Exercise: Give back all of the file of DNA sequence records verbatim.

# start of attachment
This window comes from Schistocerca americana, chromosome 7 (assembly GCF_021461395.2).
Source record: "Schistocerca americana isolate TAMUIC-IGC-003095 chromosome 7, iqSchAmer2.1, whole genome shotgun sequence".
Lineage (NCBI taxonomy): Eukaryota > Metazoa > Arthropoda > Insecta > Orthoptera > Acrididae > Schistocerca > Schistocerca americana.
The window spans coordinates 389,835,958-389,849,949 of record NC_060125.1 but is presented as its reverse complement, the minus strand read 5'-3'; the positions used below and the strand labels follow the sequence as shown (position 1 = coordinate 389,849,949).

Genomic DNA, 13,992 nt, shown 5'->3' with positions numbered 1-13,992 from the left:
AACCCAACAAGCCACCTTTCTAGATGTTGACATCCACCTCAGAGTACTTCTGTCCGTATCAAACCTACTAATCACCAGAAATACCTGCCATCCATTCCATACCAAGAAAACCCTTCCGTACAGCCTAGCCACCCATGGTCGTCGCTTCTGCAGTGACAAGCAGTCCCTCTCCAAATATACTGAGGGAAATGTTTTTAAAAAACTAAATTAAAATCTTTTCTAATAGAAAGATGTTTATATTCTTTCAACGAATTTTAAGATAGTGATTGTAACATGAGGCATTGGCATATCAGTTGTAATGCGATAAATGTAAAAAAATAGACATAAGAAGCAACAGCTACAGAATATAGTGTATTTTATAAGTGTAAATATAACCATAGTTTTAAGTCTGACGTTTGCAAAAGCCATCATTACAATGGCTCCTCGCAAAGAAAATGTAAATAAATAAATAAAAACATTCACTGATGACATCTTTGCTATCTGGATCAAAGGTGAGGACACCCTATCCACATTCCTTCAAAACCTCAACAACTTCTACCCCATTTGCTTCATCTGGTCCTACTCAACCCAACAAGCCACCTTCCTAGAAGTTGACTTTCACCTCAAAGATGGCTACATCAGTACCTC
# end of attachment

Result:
This window comes from Schistocerca americana, chromosome 7 (assembly GCF_021461395.2).
Source record: "Schistocerca americana isolate TAMUIC-IGC-003095 chromosome 7, iqSchAmer2.1, whole genome shotgun sequence".
Lineage (NCBI taxonomy): Eukaryota > Metazoa > Arthropoda > Insecta > Orthoptera > Acrididae > Schistocerca > Schistocerca americana.
The window spans coordinates 389,835,958-389,849,949 of record NC_060125.1 but is presented as its reverse complement, the minus strand read 5'-3'; the positions used below and the strand labels follow the sequence as shown (position 1 = coordinate 389,849,949).

Genomic DNA, 13,992 nt, shown 5'->3' with positions numbered 1-13,992 from the left:
AACCCAACAAGCCACCTTTCTAGATGTTGACATCCACCTCAGAGTACTTCTGTCCGTATCAAACCTACTAATCACCAGAAATACCTGCCATCCATTCCATACCAAGAAAACCCTTCCGTACAGCCTAGCCACCCATGGTCGTCGCTTCTGCAGTGACAAGCAGTCCCTCTCCAAATATACTGAGGGAAATGTTTTTAAAAAACTAAATTAAAATCTTTTCTAATAGAAAGATGTTTATATTCTTTCAACGAATTTTAAGATAGTGATTGTAACATGAGGCATTGGCATATCAGTTGTAATGCGATAAATGTAAAAAAATAGACATAAGAAGCAACAGCTACAGAATATAGTGTATTTTATAAGTGTAAATATAACCATAGTTTTAAGTCTGACGTTTGCAAAAGCCATCATTACAATGGCTCCTCGCAAAGAAAATGTAAATAAATAAATAAAAACATTCACTGATGACATCTTTGCTATCTGGATCAAAGGTGAGGACACCCTATCCACATTCCTTCAAAACCTCAACAACTTCTACCCCATTTGCTTCATCTGGTCCTACTCAACCCAACAAGCCACCTTCCTAGAAGTTGACTTTCACCTCAAAGATGGCTACATCAGTACCTC